When I started in broadcast journalism, I encountered a very vocal school of thought from more experienced colleagues regarding backpack journalists — or, more simply, reporters who shoot and edit their own stories.
I was told repeatedly that the rise of backpack journalism would (A) be a passing fad in larger markets and (B) bring down the quality level of TV news as a whole because (C) backpack journalists could never do as good a job as two- or three-person crews.
More than a decade later, all three of those predictions have proven spectacularly wrong.
For starters, more and more large-market stations are making room for reporters who do it all. Cost is one reason, obviously; one employee is cheaper than two. But stations can get away with that now because the overall quality of backpack journalism has increased dramatically over the last few years. Check out this winter’s award-winning stories in the NPPA’s quarterly solo video competition. They are strong pieces done by more than a dozen backpack journalists.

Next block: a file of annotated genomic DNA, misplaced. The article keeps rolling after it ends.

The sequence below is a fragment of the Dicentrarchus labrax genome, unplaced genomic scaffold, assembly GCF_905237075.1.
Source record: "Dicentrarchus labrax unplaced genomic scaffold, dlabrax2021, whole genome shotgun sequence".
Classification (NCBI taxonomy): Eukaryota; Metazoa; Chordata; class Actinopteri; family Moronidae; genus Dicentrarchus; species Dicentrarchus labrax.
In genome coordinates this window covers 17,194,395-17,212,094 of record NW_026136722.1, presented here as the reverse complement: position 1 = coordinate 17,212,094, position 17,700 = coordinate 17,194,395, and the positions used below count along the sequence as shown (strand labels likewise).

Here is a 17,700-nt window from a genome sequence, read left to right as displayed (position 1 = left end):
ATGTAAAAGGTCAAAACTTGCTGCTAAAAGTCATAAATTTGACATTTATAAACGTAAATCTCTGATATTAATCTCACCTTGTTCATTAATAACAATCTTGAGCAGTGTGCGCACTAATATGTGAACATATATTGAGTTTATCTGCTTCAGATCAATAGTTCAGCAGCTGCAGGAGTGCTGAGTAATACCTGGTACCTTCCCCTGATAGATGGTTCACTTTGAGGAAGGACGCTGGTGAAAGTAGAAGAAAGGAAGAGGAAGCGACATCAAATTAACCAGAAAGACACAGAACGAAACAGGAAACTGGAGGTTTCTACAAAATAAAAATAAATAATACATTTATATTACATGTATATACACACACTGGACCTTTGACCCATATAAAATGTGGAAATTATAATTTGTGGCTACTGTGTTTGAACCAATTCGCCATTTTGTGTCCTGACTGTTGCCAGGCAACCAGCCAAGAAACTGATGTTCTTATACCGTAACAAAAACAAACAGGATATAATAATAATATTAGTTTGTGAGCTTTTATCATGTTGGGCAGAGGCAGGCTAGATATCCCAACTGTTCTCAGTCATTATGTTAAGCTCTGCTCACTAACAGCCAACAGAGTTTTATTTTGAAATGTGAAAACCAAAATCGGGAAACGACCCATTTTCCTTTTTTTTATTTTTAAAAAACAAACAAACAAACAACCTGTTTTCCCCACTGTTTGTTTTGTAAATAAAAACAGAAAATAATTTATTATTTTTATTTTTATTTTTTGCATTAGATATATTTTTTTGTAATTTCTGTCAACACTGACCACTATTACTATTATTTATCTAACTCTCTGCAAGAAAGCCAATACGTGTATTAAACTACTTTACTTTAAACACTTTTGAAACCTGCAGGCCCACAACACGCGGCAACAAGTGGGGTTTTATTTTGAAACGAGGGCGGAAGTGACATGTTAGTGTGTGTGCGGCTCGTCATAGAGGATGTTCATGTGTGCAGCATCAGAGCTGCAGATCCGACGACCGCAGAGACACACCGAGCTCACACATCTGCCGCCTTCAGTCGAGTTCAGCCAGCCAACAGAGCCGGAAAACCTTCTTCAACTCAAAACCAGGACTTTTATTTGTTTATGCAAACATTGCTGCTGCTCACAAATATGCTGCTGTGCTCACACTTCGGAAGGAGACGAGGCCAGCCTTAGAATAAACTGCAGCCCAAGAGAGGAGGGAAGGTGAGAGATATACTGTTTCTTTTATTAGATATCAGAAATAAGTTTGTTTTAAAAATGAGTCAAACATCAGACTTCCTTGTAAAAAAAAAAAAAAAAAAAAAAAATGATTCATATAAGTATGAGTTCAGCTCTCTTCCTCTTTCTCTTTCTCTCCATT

And at the top of the ladder, the best backpack journalists can produce work every bit as good as that of larger crews.
The latest example? Ted Land.
This month he begins his new job at the prestigious KING-TV in Seattle. But last month, he received a National Edward R. Murrow Award for writing in small-market TV, all thanks to stories he produced at WSBT-TV in South Bend — by himself.
Let me elaborate. The “small-market TV” category covers reporters, both solo and traditional, who work in any television market outside the top 50. In the category of writing, a backpack journalist bested an entire nation of competition.
Land is my latest guest on the Telling The Story podcast. (more…)